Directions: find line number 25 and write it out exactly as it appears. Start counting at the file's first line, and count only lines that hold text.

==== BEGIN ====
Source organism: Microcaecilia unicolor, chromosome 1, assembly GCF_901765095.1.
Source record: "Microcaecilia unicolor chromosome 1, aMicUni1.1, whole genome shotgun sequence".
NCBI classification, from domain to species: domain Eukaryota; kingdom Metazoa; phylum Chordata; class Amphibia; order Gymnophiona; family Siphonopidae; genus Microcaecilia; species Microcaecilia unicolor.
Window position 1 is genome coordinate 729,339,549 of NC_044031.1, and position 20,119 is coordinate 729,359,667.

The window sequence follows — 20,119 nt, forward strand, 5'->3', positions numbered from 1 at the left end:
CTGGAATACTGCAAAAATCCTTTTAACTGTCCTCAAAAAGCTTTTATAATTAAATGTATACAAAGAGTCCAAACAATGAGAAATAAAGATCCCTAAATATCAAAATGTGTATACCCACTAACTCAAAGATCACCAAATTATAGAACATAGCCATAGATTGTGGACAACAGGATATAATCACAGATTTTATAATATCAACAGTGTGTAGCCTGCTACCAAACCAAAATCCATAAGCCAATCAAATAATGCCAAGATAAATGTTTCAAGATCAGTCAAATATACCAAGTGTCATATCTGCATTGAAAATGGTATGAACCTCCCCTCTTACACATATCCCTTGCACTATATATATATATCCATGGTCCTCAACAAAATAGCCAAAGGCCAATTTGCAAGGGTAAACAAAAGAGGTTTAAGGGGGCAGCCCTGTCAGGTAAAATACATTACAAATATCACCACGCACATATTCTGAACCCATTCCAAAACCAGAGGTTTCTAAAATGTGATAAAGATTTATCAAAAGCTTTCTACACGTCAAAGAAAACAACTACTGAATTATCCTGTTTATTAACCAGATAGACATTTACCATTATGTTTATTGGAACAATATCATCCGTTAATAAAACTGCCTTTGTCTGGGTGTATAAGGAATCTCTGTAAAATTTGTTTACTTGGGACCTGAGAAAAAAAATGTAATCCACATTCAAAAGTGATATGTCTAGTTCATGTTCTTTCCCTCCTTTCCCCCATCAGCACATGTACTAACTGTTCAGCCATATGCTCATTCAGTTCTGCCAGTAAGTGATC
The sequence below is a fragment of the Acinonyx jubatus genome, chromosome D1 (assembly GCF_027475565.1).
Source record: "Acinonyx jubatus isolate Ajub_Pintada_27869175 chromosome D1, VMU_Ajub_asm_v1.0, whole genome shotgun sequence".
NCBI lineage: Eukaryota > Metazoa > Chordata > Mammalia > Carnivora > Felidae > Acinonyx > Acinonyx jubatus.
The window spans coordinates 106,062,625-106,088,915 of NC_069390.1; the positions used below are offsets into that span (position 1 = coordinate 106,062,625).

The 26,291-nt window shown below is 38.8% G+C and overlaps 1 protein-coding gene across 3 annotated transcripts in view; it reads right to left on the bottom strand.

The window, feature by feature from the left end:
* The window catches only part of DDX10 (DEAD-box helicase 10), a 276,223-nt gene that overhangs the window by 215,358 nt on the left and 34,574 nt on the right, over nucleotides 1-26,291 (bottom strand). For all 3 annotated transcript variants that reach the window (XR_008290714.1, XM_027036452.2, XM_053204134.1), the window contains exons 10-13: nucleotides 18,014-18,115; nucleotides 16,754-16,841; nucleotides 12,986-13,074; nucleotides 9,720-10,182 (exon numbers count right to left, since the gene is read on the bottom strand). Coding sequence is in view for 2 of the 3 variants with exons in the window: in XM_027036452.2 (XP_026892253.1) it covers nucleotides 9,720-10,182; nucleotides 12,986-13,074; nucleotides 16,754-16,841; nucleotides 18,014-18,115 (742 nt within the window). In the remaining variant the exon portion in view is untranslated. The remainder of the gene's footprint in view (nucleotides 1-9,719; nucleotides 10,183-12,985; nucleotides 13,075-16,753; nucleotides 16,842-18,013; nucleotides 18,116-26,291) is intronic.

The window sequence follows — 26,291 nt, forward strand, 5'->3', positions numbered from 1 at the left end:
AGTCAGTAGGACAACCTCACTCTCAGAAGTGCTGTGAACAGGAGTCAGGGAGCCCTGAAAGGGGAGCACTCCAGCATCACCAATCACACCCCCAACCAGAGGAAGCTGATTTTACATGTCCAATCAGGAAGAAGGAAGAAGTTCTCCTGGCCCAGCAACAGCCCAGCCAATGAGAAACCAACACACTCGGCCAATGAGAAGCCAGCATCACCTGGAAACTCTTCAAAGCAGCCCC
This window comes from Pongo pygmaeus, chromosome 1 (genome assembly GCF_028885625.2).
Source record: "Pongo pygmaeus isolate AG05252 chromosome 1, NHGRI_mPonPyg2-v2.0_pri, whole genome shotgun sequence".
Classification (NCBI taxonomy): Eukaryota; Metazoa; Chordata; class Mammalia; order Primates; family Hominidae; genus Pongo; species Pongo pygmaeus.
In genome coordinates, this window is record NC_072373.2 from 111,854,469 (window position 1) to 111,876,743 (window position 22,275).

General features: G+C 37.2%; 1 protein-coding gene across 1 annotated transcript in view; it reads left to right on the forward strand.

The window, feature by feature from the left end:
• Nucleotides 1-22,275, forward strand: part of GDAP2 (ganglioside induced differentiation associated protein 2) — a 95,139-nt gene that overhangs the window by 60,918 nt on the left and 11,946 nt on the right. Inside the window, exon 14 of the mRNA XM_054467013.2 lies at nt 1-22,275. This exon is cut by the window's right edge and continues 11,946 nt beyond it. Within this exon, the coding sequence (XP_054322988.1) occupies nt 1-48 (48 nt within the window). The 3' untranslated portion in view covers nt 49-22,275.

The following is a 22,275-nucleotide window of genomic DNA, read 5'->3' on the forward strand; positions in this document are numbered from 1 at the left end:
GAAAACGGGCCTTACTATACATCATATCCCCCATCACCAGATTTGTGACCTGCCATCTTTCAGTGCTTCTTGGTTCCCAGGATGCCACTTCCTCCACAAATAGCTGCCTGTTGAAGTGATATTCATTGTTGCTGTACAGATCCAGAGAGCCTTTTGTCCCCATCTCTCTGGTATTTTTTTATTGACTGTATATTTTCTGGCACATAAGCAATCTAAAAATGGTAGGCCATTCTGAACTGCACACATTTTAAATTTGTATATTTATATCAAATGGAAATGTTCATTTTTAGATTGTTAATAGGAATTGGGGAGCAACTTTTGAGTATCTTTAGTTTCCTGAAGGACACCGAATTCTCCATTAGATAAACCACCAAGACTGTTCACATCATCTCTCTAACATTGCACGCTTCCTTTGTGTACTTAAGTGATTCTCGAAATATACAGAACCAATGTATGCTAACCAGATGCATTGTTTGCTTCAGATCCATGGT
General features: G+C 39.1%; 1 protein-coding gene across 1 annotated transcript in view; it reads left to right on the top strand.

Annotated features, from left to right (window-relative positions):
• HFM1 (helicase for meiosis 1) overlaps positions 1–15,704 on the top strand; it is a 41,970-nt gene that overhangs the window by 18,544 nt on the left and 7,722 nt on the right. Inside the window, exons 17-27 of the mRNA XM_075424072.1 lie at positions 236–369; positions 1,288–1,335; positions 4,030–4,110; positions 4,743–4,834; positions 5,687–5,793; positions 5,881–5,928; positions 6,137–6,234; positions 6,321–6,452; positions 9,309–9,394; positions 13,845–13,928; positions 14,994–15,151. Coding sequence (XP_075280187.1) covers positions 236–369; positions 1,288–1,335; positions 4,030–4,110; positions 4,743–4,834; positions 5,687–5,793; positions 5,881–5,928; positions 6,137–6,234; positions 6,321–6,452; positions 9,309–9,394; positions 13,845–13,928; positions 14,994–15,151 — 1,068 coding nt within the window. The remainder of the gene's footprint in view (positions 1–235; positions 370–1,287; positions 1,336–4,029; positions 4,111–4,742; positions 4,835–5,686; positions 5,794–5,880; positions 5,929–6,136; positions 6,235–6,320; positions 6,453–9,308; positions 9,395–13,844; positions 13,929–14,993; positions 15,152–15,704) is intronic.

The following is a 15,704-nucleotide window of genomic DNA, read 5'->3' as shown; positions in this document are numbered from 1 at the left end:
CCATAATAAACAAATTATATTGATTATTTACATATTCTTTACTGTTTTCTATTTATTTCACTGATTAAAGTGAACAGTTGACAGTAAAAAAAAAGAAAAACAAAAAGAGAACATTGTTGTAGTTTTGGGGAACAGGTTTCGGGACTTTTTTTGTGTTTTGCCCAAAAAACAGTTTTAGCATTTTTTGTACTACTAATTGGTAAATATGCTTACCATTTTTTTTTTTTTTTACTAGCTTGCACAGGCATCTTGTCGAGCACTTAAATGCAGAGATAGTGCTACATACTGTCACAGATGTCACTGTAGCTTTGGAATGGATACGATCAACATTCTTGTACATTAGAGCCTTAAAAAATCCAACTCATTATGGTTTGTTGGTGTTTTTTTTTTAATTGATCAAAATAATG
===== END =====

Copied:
General features: G+C 39.1%; 1 protein-coding gene across 1 annotated transcript in view; it reads left to right on the top strand.